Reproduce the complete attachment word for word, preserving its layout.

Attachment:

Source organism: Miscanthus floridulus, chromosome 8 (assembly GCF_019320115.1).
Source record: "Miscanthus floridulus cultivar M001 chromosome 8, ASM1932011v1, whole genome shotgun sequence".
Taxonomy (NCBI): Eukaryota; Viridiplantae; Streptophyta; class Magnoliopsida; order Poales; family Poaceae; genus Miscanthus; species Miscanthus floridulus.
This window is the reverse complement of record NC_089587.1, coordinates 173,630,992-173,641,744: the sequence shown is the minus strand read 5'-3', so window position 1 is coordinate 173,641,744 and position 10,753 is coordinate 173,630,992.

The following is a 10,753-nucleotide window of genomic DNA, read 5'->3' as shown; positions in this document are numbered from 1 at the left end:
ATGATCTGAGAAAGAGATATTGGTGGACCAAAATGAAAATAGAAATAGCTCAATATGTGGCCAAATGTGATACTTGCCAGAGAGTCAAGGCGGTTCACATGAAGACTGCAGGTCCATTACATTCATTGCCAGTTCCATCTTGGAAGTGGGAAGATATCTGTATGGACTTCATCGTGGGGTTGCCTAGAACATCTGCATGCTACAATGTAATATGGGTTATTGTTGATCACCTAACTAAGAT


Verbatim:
Source organism: Miscanthus floridulus, chromosome 8 (assembly GCF_019320115.1).
Source record: "Miscanthus floridulus cultivar M001 chromosome 8, ASM1932011v1, whole genome shotgun sequence".
Taxonomy (NCBI): Eukaryota; Viridiplantae; Streptophyta; class Magnoliopsida; order Poales; family Poaceae; genus Miscanthus; species Miscanthus floridulus.
This window is the reverse complement of record NC_089587.1, coordinates 173,630,992-173,641,744: the sequence shown is the minus strand read 5'-3', so window position 1 is coordinate 173,641,744 and position 10,753 is coordinate 173,630,992.

The following is a 10,753-nucleotide window of genomic DNA, read 5'->3' as shown; positions in this document are numbered from 1 at the left end:
ATGATCTGAGAAAGAGATATTGGTGGACCAAAATGAAAATAGAAATAGCTCAATATGTGGCCAAATGTGATACTTGCCAGAGAGTCAAGGCGGTTCACATGAAGACTGCAGGTCCATTACATTCATTGCCAGTTCCATCTTGGAAGTGGGAAGATATCTGTATGGACTTCATCGTGGGGTTGCCTAGAACATCTGCATGCTACAATGTAATATGGGTTATTGTTGATCACCTAACTAAGAT